Who am I?

A beginning is the time for taking the most delicate care that the balances are correct. … take care that you first place him in his time… And take the most special care that you locate [him] in his place…

– Princess Irulan (Dune)

A human being is complex beyond the knowledge of any other individual. Identifying oneself is not a simple matter. Professionally, I am a scientist. But I am also a father, a husband, a son… a host of identities that are all valid all the time, but in a given context, some are more relevant than others.  To be brief, I offer the bio commonly used when I give public talks:


Stacy McGaugh is an astrophysicist and cosmologist who studies galaxies, dark matter, and theories of modified gravity. He is an expert on low surface brightness galaxies, a class of objects in which the stars are spread thin compared to bright galaxies like our own Milky Way. He demonstrated that these dim galaxies appear to be dark matter dominated, providing unique tests of theories of galaxy formation and modified gravity.

Professor McGaugh is currently the Chair of the Department of Astronomy at Case Western Reserve University and Director of the Warner and Swasey Observatory.  For fourteen years previous to joining the faculty at Case, he was a member of the faculty at the University of Maryland. Prior to that, he held postdoctoral research fellowships at Rutgers, the Department of Terrestrial Magnetism of the Carnegie Institution of Washington, and the Institute of Astronomy at the University of Cambridge. McGaugh earned his Ph.D. from the University of Michigan after studying physics at MIT and Princeton.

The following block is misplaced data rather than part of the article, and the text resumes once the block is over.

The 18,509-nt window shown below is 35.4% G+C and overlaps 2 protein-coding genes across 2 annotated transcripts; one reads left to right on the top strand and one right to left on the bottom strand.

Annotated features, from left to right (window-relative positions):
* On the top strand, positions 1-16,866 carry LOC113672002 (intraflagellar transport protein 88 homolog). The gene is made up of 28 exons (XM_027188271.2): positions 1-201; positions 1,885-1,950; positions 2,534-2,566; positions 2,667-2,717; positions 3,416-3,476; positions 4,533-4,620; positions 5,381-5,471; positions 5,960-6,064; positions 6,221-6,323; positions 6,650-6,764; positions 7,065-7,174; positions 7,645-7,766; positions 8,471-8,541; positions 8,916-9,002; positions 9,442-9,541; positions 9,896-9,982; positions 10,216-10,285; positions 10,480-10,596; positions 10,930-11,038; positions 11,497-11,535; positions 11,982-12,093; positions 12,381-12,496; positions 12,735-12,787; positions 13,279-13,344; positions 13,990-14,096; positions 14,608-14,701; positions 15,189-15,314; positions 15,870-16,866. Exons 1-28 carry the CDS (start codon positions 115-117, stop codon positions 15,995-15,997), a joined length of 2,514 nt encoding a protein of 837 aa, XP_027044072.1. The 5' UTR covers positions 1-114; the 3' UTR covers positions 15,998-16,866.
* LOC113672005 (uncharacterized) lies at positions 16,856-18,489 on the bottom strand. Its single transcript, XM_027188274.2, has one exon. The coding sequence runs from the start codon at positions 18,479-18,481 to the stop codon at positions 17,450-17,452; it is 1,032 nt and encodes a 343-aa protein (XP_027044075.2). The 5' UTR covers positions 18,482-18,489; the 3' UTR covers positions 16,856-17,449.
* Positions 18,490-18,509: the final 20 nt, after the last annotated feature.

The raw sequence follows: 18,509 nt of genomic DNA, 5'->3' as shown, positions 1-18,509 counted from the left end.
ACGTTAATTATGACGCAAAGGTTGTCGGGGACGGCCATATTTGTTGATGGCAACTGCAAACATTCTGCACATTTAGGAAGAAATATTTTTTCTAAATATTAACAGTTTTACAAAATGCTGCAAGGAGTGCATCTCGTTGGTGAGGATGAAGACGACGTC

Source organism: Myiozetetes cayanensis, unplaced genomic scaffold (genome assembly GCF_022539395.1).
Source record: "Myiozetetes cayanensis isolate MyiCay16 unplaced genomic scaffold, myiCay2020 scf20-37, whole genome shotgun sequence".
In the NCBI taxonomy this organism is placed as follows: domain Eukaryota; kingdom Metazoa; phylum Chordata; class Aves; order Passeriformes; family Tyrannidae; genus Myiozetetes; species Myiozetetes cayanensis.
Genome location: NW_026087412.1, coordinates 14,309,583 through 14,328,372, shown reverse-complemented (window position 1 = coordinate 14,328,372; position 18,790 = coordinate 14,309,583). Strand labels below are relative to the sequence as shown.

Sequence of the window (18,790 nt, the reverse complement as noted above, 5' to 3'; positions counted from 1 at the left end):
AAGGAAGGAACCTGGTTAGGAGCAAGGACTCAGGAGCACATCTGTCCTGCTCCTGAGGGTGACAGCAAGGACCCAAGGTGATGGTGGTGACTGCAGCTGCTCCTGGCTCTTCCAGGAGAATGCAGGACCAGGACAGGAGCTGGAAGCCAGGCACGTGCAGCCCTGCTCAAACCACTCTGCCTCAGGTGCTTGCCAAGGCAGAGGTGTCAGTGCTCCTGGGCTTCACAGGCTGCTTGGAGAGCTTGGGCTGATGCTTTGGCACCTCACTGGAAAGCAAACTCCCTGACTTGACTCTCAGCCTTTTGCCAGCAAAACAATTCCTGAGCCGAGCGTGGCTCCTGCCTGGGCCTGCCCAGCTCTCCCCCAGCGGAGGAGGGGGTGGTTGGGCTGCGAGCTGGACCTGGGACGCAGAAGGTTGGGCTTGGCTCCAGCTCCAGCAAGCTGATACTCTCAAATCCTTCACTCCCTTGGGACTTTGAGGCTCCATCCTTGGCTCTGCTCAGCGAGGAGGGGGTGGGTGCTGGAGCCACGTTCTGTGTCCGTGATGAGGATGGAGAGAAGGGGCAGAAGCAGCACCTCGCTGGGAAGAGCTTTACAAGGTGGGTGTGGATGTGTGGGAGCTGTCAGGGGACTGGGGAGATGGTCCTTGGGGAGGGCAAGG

Even identifying myself as a scientist is vague. One may read my cv or peruse my scientific publications, but these are specialized and will tell the non-specialist little more than that I’ve worked in lots of places and written lots of refereed publications. Even specialists will see different things, depending on their own specialty. To astronomers, I am probably best known for my work on low surface brightness galaxies. Cosmologists are more likely to have heard of me in the context of MOND. I find the reactions I get are strongly colored by these associations.

One rule of science, and logical reasoning in general: ad hominem attacks are irrelevant. One must analyze and criticize an idea or hypothesis on its own merits. Whether the person who advocates that position is a sinner or a saint is irrelevant to evaluating the idea.

At least, that’s the ideal. In practice, scientists are people. They care about their paradigms. If you point out problems, you must be a bad person.

I started my career in science in the 1980s as a physics student at MIT. Many compelling ideas emerged at that time. Grand Unified Theories, Supersymmetry, string theory, dark matter, Inflation, and even MOND were hypothesized (or matured) in those days. These ideas are with us still. Some have overstayed their welcome; others were never welcome. Whether any prove to be correct remains to be seen.

So, to answer the Princess Irulan, my time is now, but I started in the 80s. One’s time inevitably colors one’s perspective. I am now old enough to recognize this in my colleagues, whose horizon of expert knowledge often seems to correspond to the date of their Ph.D. I try to take a longer view of scientific history when I am able, but first one should acknowledge the limitation imposed by not being there in person.

As for place, my wave function is not easy to locate. That was already a long story in the previous millennium.

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